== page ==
‘SIR’, a concerned voice called out from a distance. It was Muthu. He was part of the team that took care of us. Helpers, if you may. Muthu was a young kid, enthusiastic and he believed in helping out the old. Care oozed through all his actions. It was never about money or the boundaries of a job to him. He loved spending time with us. I had learnt from others that Muthu had lost his parents to a nasty incident. He made a choice to see his parents in rest of us. His love reflected the love and warmth that shone bright from his heart.
“We’ll be fine, Muthu”, I replied. He shook his head and walked away. I knew he’d probably give us twenty odd minutes before he came back and dragged us back to the hall. Two old geezers sitting with their feet plunged in the pond was something that Muthu didn’t approve. He was worried that we’d catch the cold. He still gave us time to enjoy the moment. The sun was setting in slowly and gently. It would be a while before the chill winds to set in.
“We should really head back”, she said. Her gaze was fixed on the sinking sun.
So there we were. Two old folks catching up on life and the sinking sun. The large round ball of orange was slowly vanishing into the black that was unravelling itself for the night.
“Ignore him. What’s he going to do, tell our mothers about it!!!”, I giggled.
She shot me a disapproving look. She did find it a little funny. She’d have stood up and walked had she not found it funny. Maybe it was the relaxing moment. I decided against thinking about it and trying to understand the whys and motives to the moment. I enjoyed the moment.
“I have something for you”, I said as I reached into my pocket.
“Remember the time we were kids? Probably 8 or something. Remember , we both wrote each other a note, put it in a box and buried it on the backyard of my house? ” , I asked her enthusiastically.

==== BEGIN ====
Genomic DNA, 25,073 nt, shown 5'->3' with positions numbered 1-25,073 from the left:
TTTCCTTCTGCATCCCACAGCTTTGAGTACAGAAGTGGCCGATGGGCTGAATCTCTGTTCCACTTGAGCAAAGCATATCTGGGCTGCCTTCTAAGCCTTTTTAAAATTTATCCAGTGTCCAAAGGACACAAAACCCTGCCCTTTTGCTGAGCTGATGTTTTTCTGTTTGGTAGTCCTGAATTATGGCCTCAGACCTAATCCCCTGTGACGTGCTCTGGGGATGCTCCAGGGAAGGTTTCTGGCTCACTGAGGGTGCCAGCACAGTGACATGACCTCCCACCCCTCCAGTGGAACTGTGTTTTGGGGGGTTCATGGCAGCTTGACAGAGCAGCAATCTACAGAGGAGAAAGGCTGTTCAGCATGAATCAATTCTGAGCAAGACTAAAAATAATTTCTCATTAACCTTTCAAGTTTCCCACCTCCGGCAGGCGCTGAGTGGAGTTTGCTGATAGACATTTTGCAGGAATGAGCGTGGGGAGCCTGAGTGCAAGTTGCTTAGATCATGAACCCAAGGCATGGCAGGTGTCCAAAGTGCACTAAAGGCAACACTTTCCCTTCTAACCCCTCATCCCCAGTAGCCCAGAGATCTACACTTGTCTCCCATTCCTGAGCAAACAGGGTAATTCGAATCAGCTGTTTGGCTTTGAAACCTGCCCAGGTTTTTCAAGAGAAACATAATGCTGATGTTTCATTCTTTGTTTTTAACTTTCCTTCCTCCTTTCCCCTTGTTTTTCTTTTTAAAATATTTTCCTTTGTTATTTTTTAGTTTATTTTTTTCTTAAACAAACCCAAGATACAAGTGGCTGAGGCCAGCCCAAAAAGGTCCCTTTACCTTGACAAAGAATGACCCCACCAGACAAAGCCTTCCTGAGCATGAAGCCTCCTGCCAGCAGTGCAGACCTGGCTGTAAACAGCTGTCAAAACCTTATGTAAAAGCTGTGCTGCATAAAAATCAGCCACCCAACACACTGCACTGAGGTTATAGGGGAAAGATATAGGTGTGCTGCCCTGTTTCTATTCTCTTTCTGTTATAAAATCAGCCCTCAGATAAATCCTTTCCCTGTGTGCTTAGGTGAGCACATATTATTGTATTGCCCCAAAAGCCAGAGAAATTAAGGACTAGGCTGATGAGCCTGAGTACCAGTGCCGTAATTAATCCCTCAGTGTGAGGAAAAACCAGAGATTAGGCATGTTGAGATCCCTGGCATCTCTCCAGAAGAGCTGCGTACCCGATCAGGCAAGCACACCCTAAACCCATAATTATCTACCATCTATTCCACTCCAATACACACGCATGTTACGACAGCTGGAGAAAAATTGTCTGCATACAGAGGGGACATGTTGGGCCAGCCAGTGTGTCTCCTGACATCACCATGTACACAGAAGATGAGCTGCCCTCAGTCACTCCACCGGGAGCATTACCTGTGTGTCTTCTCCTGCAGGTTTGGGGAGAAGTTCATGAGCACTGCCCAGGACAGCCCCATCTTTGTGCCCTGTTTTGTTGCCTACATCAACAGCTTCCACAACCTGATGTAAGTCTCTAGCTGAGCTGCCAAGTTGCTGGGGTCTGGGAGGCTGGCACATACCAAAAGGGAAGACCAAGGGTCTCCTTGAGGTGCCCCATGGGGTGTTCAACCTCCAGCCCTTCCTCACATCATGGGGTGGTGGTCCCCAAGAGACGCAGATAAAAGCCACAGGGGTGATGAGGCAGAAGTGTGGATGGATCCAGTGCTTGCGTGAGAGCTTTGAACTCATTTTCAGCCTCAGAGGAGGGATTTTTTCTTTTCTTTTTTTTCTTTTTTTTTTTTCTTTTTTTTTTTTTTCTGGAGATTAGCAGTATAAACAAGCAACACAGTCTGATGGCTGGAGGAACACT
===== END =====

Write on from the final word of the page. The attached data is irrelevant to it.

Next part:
She put her head back to jog her memory. She smiled and nodded her head. It was a sweet shot of sudden nostalgia. Renuka had moved in as our neighbour when I was just about 7. We both were thick as thieves. We were friends for life I guess. We were almost together as one for the longest while. She left when we hit 17. We stayed in touch ever since. About four months ago, things got ‘Challenging’ for her. Her kid checked her into this home. Heaven’s blossom – Old age home.
I made that call to check in to the house and spend the reminder of the days I had by her side. A lifetime worth of memories vs memories waiting to be made for whatever time that was left in life. It was one of the hardest decision I had to ever make. I think I made the right one. She was pleasantly surprised and secretly glad that I was now around again. It felt like the good old days when we were young and there was a life ahead of us. I had shouldered her smiles and tears alike. Now, nothing had really changed. We still sat and spoke of tears and smiles like we had always done.
I handed her the folded note that I had marked as the one that I wrote. I retained the one that she had written. Decades later, we both were set to read into the secret message that we had left behind those many years ago.
‘Forever yours’, she called out. Yeah, that’s so corny and original she teased me.
‘Yours Forever’ , I read from the note that was in my hand.
We both sat and watched the sun vanish. It was a beautiful routine of sorts now.
“So did you really sell that house after so many years, only to spend time with me!!! why bother?” , she asked turning towards me.
I shrugged my shoulder. “I guess I really did mean it when I wrote forever yours” , I said.
“75, and still filmy as hell. You never did change did you”, she joked.
“Nope!!!!, some things never do change sweetheart”, I said.
She gently punched my shoulder and rested her head on that a little later.
The brilliance of the moon overshadowed the ball of white decked away in the sky.
And so finally they all lived happily ever after.